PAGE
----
Lexumo, an Internet of Things Security Startup, Calls It Quits

[Updated 12/8/17, 4:27 pm. See below.] Boston-area cybersecurity startup Lexumo has shut down, a source close to the company confirmed to Xconomy.

After publication, CEO Dan McCall confirmed the news in an e-mail to Xconomy that said Lexumo ceased operations in September. [This paragraph added.—Eds.]

Lexumo spun out of Draper Laboratory—the not-for-profit R&D center next to MIT—two years ago, pitching software it said could help find and fix vulnerabilities in open-source software written for connected devices and embedded systems. The company’s “Internet of Things” security play attracted at least $4.9 million in venture funding from Accomplice, .406 Ventures, and Draper.

In January, McCall told Xconomy the company employed 15 people and had plans to double its staff. McCall (pictured above) was brought on that month to help boost Lexumo’s commercialization efforts. He took the reins from co-founder Brad Gaynor, who shifted into the role of chief technology officer, according to Gaynor’s LinkedIn profile. Lexumo also hired a chief revenue officer and vice president of operations in January.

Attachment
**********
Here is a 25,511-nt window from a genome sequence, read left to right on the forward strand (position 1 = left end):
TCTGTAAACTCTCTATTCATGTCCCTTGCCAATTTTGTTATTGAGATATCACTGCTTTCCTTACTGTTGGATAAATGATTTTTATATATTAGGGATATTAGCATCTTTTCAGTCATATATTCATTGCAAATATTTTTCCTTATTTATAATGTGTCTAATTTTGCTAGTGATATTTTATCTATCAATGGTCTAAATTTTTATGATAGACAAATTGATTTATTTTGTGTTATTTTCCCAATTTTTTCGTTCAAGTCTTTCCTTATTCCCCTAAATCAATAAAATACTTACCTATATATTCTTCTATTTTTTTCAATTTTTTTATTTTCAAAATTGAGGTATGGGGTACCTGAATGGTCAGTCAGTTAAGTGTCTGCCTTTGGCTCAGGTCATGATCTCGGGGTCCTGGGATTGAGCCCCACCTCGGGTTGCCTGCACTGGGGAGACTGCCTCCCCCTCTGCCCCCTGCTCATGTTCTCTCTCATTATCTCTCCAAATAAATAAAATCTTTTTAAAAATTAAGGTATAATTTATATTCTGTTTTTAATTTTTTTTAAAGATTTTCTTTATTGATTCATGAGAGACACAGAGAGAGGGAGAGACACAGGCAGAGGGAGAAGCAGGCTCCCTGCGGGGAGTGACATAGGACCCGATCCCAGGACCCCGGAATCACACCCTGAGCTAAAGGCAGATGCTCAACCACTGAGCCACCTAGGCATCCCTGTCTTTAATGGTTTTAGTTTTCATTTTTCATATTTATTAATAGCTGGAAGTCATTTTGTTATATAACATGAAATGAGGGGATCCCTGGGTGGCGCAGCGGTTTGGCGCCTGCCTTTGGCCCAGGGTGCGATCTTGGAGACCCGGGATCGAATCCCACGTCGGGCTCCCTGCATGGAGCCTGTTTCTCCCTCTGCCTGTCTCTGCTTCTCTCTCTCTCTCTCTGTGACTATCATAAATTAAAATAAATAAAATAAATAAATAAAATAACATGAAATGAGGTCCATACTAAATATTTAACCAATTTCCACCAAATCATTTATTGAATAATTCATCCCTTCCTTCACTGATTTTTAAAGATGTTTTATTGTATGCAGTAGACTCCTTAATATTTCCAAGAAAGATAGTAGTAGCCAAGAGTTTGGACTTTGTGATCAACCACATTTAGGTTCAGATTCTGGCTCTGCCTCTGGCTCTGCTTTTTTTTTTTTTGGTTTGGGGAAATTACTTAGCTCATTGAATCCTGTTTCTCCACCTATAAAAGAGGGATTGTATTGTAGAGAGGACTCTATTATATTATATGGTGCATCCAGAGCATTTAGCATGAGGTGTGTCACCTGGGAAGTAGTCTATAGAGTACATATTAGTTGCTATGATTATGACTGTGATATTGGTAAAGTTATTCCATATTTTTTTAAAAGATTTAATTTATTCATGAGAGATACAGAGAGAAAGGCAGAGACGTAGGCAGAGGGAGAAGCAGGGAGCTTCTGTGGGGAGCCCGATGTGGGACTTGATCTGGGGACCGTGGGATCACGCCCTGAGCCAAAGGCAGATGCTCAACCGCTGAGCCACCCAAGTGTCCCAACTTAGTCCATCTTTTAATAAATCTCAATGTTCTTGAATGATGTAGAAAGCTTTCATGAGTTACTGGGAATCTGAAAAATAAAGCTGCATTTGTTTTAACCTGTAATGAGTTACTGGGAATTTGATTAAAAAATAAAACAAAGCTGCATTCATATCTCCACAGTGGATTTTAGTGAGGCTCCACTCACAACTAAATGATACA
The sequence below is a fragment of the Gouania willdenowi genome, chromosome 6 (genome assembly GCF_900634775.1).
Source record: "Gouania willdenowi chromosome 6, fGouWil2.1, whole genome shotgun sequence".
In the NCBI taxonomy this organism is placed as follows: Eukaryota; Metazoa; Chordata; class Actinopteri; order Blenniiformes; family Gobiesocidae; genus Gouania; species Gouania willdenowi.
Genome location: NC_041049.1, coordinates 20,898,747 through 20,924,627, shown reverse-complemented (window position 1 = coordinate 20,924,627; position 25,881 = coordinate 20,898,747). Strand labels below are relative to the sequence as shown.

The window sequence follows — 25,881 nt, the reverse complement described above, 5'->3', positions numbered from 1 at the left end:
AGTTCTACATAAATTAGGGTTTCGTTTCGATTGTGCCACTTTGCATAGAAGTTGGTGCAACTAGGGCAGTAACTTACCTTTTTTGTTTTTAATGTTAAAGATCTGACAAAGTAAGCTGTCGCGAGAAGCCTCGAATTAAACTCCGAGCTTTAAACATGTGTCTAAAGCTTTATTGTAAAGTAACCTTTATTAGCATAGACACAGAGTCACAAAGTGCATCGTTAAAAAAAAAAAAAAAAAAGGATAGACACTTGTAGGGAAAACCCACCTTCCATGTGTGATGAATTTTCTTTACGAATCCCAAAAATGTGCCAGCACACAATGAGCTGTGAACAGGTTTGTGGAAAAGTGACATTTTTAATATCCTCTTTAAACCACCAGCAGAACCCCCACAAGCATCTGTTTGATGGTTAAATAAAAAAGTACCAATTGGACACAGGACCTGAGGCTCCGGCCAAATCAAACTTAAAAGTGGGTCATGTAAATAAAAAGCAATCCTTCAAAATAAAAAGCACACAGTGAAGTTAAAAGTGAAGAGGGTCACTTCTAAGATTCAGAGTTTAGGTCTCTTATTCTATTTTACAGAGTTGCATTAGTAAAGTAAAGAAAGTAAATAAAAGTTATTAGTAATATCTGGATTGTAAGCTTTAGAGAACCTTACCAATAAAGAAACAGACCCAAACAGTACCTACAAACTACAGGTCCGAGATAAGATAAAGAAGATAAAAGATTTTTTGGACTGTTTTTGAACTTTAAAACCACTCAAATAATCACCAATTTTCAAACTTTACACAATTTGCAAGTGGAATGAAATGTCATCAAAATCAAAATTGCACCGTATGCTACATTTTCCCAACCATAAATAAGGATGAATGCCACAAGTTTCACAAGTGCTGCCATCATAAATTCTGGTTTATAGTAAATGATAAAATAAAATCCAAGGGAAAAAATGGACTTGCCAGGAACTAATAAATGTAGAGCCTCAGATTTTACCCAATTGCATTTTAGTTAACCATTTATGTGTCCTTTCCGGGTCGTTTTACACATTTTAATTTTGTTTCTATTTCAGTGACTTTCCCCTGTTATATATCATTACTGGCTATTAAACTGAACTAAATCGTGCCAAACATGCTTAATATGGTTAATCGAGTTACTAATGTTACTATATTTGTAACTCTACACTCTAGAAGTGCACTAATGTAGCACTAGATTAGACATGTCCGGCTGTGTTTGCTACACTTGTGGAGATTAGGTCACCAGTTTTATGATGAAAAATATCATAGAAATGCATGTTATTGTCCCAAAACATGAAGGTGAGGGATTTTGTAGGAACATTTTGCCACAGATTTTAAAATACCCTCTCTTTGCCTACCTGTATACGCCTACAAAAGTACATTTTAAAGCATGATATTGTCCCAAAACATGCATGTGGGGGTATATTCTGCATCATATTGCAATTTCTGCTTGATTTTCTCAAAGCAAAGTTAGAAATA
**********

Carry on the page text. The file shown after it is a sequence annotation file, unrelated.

But the company apparently decided to shutter its operations less than a year later. Its website no longer works, and Gaynor took a job in September at Systems & Technology Research in Woburn, MA, according to his LinkedIn profile.

Lexumo isn’t the only company that saw a business opportunity in securing connected devices, and it probably won’t be the last. Others working in this sector include Pwnie Express, another Boston-area startup that recently raised $8 million in venture funding and appointed a new CEO.

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